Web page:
Clip 5 – 1 March 2019 - Law 17

The Stormers are on the attack. They go left to Damian de Allende who is in the Bulls' 22 and chips ahead to his left. Falling back Handré Pollard leaps up, catches the ball and claims a mark.

Pollard has two goes at catching the ball. When he first catches the ball it bounces up in his attempt and then he catches it the second time.

The referee let's play go on, stating that the ball had not been caught "cleanly" where cleanly would mean without any bobbling of the ball.

Let's look at Law 17 in the new version of the law. It deals with the mark.

Law 17: Claiming a mark

To claim a mark, a player must:

  • Have at least one foot on or behind their own 22-metre line when catching the ball or when landing having caught it in the air; and
  • Catch a ball that has reached the plane of the 22-metre line directly from an opponent’s kick before it touches the ground or another player; and
  • Simultaneously call “mark”.

A player may claim a mark even if the ball hits a goal post or crossbar before being caught.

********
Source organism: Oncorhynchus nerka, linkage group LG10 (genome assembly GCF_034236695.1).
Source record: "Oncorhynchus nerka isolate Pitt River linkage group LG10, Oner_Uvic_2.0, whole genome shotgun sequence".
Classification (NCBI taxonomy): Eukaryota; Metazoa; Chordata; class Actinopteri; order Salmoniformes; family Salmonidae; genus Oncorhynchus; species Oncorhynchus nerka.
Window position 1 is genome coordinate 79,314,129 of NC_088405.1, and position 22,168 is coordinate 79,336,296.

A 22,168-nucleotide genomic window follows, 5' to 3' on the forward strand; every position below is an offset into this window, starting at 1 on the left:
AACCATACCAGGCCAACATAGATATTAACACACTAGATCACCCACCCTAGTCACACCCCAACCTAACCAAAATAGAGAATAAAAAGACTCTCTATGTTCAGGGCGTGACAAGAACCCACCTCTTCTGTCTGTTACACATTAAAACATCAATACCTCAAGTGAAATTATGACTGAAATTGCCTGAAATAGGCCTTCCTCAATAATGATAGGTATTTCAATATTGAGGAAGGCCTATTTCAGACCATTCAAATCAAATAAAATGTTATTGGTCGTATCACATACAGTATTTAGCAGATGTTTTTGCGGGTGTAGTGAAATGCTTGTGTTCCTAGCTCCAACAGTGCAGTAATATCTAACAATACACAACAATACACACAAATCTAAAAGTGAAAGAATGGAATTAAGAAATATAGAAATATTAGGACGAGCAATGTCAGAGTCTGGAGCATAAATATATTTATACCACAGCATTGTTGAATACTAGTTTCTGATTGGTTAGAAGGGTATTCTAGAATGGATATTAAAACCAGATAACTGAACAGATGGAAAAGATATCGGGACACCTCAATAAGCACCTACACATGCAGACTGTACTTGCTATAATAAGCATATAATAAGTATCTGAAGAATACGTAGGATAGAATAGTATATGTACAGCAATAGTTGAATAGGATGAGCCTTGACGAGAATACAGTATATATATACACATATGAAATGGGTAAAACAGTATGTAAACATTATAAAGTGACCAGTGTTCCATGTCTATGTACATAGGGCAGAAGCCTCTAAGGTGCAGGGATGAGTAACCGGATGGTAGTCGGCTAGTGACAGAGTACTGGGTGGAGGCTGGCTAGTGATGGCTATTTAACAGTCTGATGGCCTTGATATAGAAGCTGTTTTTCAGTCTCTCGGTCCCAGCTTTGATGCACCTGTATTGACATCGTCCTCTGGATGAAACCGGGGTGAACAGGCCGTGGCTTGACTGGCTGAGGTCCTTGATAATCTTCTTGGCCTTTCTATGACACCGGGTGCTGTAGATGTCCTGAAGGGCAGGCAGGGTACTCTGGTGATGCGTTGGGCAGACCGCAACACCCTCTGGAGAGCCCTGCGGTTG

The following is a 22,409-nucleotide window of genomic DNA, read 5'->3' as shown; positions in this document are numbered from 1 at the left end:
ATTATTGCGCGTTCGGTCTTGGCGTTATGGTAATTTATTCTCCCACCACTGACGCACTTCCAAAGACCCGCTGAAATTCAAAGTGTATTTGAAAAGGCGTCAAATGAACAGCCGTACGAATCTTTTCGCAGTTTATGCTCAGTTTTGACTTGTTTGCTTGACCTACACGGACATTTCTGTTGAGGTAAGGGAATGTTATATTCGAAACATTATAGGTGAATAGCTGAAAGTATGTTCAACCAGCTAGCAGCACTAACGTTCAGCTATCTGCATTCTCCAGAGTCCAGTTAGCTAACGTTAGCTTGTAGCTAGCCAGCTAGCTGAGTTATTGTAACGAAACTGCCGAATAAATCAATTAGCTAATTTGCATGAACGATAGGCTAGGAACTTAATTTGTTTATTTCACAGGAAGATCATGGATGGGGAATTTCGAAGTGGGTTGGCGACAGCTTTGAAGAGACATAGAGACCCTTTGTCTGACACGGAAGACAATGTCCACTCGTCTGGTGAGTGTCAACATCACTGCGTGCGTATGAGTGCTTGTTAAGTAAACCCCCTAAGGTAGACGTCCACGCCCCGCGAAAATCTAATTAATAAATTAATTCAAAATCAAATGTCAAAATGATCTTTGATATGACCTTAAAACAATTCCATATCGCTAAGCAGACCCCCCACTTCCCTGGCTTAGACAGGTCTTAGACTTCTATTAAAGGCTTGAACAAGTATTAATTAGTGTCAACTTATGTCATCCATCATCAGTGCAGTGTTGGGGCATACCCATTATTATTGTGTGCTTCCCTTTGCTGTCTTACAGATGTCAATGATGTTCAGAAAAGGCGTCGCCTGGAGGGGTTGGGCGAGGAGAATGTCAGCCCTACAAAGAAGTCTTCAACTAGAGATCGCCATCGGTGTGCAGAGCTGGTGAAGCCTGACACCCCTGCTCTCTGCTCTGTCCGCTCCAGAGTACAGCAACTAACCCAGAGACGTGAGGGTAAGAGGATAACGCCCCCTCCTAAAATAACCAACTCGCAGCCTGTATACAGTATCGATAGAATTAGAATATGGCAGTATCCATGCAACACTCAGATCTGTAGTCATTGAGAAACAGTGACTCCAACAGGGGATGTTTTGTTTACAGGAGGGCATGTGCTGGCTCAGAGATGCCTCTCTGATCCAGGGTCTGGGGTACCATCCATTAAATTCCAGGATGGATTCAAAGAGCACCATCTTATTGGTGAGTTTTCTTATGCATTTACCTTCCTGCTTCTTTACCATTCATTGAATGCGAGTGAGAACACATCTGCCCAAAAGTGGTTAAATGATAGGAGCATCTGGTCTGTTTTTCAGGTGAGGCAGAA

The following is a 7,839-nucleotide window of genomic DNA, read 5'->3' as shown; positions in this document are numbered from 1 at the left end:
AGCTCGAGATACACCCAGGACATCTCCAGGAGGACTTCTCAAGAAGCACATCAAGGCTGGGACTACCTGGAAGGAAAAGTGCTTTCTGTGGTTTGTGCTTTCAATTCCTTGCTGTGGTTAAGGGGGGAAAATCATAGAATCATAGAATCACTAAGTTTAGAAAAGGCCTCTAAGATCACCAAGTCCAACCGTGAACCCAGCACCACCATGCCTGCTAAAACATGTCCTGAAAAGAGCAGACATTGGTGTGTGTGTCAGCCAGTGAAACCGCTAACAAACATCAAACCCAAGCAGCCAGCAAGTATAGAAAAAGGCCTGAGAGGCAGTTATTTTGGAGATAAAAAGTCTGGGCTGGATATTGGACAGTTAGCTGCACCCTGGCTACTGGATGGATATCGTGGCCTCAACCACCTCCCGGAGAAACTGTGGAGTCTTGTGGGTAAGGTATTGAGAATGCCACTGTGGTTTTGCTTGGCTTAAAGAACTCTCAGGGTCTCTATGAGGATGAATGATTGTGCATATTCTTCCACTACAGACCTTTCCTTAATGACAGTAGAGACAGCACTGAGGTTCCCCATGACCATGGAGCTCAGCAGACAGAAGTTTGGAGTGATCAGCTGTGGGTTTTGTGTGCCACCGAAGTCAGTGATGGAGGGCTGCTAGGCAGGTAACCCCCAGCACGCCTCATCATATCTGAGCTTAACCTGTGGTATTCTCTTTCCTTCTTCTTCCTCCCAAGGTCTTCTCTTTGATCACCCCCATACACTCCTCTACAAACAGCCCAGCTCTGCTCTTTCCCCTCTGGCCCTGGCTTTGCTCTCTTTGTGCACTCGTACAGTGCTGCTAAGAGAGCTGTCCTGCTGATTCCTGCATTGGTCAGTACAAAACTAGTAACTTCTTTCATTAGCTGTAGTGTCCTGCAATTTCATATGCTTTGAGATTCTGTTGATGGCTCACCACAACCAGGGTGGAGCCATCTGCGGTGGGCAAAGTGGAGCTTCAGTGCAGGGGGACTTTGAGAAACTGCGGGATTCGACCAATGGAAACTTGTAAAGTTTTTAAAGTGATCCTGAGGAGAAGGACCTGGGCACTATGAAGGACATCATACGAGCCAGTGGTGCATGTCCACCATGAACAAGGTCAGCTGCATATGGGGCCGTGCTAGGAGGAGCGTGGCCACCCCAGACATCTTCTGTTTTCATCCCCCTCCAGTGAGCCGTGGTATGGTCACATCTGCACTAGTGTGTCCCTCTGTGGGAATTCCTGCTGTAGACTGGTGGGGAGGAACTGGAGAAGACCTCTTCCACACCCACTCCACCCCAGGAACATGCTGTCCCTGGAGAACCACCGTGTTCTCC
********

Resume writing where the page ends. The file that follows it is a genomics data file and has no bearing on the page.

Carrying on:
When a mark is called correctly, the referee immediately stops the game and awards a free-kick to the team in possession.
A mark may not be claimed from a kick-off or a restart kick after a score.

Nowhere in the law does it state that the ball must be caught cleanly.

Previously the law laid this down for the mark in Law 18 which dealt with the mark.


To make a mark, a player must be on or behind that player's 22-metre line...The player must make a clean catch from an opponent's kick and at the same time shout "Mark".

Clean catch = without a bobble, apparently.

It is not clear why "clean catch" is no longer there as there has been no amendment or clarification to that effect and it is claimed that the laws have not changed, only the wording and numbering.

If the law has not been changed, the referee was right.

If it has been changed, it would be good that it be promulgated. advert